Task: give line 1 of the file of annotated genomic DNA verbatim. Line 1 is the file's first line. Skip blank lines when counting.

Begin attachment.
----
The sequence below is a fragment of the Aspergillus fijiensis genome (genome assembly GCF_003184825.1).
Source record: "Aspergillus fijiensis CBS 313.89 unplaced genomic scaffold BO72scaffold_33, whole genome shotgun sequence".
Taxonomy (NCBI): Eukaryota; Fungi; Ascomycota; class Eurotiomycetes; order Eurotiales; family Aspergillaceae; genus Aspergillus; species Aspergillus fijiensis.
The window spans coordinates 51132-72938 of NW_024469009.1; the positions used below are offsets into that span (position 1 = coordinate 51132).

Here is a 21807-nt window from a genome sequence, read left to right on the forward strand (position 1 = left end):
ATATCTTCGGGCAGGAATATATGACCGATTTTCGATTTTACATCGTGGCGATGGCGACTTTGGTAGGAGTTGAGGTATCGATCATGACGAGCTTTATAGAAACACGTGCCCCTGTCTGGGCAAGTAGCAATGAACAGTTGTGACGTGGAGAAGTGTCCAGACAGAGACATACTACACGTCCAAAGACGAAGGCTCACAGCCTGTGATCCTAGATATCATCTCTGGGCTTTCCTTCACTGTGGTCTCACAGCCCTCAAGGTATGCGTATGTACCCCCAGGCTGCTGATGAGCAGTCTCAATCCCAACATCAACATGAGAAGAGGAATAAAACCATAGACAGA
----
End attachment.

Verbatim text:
The sequence below is a fragment of the Aspergillus fijiensis genome (genome assembly GCF_003184825.1).